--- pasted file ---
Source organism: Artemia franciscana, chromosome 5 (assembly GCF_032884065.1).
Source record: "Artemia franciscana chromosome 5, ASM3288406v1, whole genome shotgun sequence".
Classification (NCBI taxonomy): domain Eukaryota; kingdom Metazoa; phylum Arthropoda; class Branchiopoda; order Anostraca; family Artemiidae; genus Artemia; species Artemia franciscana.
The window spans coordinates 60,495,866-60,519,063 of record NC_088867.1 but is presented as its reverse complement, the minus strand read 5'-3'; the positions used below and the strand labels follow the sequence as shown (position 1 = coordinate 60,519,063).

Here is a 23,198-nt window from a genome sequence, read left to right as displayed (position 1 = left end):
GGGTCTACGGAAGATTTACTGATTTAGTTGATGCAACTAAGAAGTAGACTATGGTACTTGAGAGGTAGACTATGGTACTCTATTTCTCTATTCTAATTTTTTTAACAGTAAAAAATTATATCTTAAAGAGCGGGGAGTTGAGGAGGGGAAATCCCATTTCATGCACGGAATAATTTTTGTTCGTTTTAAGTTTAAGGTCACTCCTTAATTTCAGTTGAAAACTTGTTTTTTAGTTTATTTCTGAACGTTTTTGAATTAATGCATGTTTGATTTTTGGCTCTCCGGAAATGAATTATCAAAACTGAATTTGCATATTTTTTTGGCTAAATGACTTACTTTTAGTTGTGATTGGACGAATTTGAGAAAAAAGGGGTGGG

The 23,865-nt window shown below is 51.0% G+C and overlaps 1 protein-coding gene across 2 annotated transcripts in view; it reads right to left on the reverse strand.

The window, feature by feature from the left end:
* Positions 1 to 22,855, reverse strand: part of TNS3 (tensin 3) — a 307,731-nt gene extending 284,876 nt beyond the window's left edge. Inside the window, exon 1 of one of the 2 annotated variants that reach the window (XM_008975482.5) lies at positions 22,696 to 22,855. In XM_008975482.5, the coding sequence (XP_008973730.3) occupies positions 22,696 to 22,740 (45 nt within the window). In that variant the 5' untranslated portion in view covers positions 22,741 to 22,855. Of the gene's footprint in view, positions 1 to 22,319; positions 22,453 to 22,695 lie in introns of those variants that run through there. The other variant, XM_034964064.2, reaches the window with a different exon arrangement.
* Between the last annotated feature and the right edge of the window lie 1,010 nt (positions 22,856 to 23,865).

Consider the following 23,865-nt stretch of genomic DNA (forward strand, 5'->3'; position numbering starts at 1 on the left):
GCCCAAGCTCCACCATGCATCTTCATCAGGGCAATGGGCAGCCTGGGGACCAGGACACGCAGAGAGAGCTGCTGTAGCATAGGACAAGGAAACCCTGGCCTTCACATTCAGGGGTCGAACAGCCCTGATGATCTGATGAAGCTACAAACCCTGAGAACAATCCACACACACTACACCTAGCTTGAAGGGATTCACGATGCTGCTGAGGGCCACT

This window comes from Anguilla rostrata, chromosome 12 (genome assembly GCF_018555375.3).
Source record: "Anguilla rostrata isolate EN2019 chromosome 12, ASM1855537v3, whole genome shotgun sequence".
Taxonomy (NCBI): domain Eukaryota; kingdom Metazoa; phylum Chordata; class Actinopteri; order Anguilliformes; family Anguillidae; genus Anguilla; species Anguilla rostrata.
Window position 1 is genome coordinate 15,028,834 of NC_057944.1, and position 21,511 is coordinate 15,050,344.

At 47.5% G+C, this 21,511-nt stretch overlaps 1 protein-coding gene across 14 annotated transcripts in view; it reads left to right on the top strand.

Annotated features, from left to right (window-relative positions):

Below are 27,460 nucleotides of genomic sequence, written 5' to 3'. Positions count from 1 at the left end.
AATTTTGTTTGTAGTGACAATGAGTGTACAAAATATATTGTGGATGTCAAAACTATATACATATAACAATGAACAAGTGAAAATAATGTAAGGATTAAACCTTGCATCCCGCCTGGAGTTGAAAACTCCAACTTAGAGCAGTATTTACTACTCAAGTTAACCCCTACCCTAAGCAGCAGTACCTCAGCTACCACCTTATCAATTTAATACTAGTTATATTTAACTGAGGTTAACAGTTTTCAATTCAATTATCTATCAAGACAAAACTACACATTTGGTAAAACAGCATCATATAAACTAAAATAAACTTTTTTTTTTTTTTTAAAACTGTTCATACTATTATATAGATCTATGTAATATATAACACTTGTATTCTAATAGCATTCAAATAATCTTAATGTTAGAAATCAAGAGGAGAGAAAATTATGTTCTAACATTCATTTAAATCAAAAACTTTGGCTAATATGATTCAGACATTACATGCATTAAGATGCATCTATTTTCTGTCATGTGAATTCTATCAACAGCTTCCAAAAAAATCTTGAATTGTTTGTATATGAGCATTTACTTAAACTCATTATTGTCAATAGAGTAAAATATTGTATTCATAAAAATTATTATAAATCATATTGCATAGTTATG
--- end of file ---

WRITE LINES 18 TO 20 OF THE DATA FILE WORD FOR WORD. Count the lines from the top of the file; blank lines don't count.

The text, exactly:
Annotated features, from left to right (window-relative positions):

Below are 27,460 nucleotides of genomic sequence, written 5' to 3'. Positions count from 1 at the left end.
AATTTTGTTTGTAGTGACAATGAGTGTACAAAATATATTGTGGATGTCAAAACTATATACATATAACAATGAACAAGTGAAAATAATGTAAGGATTAAACCTTGCATCCCGCCTGGAGTTGAAAACTCCAACTTAGAGCAGTATTTACTACTCAAGTTAACCCCTACCCTAAGCAGCAGTACCTCAGCTACCACCTTATCAATTTAATACTAGTTATATTTAACTGAGGTTAACAGTTTTCAATTCAATTATCTATCAAGACAAAACTACACATTTGGTAAAACAGCATCATATAAACTAAAATAAACTTTTTTTTTTTTTTTAAAACTGTTCATACTATTATATAGATCTATGTAATATATAACACTTGTATTCTAATAGCATTCAAATAATCTTAATGTTAGAAATCAAGAGGAGAGAAAATTATGTTCTAACATTCATTTAAATCAAAAACTTTGGCTAATATGATTCAGACATTACATGCATTAAGATGCATCTATTTTCTGTCATGTGAATTCTATCAACAGCTTCCAAAAAAATCTTGAATTGTTTGTATATGAGCATTTACTTAAACTCATTATTGTCAATAGAGTAAAATATTGTATTCATAAAAATTATTATAAATCATATTGCATAGTTATG